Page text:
Do you like eating seafood but need more skills to prepare it properly at home? If you read this post, we will make it "shrimp-le" for you; you will be able to prepare live prawns like the most skilled chef in the world.
First things first, let's clear up any confusion by making a distinction between shrimp and prawns. The animal's size is a decent rule of thumb to distinguish between the two since prawns are usually giant than shrimp. If you want to know what kind of crab you bought without having to take a trip out on a shrimp boat, all you have to do is look at the shell. In the case of a shrimp, the second segment should overlap the first and third segments. You're looking at a prawn if the segments meet in the middle of the abdomen.
Both prawns and shrimp have a flavor that is quite similar to one another. However, prawns are often thought of as having a somewhat sweeter taste. The most noticeable difference in taste is probably caused by the fact that prawns are often larger than shrimp, and as a result, they have a more fantastic ratio of meat to shell. This implies that the taste will be able to permeate more of the surface area of the food.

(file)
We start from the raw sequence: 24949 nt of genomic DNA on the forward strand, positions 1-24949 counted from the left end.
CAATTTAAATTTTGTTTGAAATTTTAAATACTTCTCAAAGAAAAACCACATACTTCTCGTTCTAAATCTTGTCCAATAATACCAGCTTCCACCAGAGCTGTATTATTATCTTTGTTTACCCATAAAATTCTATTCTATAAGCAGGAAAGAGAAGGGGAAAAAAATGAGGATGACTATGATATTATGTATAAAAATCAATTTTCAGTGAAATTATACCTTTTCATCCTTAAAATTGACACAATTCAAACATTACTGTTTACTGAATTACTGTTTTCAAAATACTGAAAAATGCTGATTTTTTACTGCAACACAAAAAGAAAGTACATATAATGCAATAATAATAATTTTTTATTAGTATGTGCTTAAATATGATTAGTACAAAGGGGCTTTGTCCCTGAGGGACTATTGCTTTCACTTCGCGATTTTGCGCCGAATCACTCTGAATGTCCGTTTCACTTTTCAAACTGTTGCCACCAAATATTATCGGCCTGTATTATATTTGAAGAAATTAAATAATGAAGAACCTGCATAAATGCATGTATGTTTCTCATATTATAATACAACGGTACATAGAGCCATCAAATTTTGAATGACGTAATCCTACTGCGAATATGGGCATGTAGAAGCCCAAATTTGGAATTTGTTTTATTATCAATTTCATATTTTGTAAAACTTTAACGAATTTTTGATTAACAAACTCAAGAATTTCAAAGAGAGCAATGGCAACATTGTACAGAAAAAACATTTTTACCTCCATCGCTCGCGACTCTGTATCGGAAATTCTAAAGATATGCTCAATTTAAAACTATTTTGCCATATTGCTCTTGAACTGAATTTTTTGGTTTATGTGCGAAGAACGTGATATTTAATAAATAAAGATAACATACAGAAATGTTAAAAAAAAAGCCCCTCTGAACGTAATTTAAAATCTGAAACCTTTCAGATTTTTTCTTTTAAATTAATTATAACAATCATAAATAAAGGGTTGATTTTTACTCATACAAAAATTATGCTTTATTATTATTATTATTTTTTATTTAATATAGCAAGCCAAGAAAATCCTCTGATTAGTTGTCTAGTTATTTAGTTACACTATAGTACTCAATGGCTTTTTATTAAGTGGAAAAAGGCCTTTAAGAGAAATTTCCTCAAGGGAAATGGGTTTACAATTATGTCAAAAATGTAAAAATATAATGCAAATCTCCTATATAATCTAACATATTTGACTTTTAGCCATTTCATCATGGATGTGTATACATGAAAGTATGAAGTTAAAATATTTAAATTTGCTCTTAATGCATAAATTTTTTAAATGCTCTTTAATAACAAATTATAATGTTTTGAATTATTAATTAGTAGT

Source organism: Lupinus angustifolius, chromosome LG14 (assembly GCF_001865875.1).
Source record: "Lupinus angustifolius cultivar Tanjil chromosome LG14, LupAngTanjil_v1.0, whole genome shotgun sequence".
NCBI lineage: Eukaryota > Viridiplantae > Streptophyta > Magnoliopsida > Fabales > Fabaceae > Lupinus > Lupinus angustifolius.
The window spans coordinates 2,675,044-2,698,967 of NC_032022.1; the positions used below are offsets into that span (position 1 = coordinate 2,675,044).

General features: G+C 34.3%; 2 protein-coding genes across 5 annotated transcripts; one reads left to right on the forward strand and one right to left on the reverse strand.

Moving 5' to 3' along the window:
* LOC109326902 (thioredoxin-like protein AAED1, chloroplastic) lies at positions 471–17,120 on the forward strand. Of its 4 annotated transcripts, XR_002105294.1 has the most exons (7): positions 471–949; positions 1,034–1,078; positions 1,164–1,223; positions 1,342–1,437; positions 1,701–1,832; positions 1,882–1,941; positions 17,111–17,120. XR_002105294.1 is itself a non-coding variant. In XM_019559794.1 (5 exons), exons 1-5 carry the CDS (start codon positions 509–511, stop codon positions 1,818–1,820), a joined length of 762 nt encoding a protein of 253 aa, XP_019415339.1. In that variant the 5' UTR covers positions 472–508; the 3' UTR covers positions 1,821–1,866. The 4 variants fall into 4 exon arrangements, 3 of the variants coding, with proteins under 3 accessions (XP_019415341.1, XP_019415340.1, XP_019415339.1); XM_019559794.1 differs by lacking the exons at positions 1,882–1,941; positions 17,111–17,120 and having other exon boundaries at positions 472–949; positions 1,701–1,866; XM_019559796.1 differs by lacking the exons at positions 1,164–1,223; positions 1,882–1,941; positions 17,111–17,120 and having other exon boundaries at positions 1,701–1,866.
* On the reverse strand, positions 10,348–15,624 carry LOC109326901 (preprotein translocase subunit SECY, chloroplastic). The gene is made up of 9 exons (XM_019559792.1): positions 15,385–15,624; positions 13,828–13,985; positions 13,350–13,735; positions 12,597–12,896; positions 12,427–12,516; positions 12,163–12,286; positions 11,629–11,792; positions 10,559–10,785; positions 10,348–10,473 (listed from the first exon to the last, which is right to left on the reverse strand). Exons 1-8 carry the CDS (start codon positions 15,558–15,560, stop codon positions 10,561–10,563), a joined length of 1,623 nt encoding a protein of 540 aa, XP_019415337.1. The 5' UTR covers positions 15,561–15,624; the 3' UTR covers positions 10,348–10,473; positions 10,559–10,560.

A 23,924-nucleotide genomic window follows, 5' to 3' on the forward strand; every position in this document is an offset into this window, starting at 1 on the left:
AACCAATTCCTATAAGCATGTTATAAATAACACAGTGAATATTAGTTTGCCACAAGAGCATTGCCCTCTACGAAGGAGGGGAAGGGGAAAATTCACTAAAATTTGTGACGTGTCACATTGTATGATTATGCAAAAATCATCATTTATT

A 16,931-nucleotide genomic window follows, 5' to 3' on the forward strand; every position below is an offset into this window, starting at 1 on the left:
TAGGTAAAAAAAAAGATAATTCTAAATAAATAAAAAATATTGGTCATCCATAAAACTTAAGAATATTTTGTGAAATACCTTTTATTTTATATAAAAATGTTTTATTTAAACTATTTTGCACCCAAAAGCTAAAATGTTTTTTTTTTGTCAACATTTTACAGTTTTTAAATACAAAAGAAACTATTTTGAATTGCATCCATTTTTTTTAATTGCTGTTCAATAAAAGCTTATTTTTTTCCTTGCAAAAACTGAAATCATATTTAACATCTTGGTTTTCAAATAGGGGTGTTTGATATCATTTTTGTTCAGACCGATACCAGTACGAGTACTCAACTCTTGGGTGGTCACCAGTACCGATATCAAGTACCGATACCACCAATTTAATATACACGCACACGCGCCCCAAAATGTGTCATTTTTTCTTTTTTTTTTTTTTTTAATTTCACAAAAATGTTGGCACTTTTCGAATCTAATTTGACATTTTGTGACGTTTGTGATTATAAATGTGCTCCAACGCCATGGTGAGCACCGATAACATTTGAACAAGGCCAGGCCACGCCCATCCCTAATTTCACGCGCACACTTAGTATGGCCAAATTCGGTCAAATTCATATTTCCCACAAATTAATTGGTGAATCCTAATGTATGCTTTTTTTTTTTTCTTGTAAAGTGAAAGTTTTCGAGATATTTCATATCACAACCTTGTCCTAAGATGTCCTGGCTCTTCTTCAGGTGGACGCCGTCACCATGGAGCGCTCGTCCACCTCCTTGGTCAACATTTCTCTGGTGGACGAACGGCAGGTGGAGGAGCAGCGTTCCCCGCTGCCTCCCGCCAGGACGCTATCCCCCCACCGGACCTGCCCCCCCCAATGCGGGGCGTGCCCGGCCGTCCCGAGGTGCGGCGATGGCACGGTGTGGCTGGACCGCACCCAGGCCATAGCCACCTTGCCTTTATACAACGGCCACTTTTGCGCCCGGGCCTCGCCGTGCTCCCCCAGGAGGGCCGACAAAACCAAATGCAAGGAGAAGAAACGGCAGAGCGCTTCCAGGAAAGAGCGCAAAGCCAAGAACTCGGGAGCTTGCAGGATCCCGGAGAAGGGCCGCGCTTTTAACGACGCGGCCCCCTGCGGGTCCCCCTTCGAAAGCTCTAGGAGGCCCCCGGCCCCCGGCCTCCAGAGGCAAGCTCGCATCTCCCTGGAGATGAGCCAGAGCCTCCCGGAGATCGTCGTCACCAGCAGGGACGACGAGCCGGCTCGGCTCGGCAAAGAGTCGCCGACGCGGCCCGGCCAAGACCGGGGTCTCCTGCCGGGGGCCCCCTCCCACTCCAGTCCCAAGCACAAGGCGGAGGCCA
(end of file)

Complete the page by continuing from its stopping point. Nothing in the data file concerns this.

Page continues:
The question now is, how do you prepare this little one? The answer to that question is going to be different depending on the kind of cooking technique that you choose for this cuisine, but in general:
When it comes to the shell, keeping it on throughout cooking is not required, but it does allow the prawns to remain moist, soft, and flavorful in the center. You may remove the shells immediately before eating them or remove them before you start cooking if you prefer.
In addition, the best way to get live prawns is to do so directly from a trawler. When purchasing seafood exhibited atop a mountain of ice, you, unfortunately, cannot ensure that it will be of the same high quality. You have yet to learn how long it has been on display at that location to provide just one example. Who knows, they could have been frozen and thawed a few times. It is even preferable just to purchase prawns that have been frozen.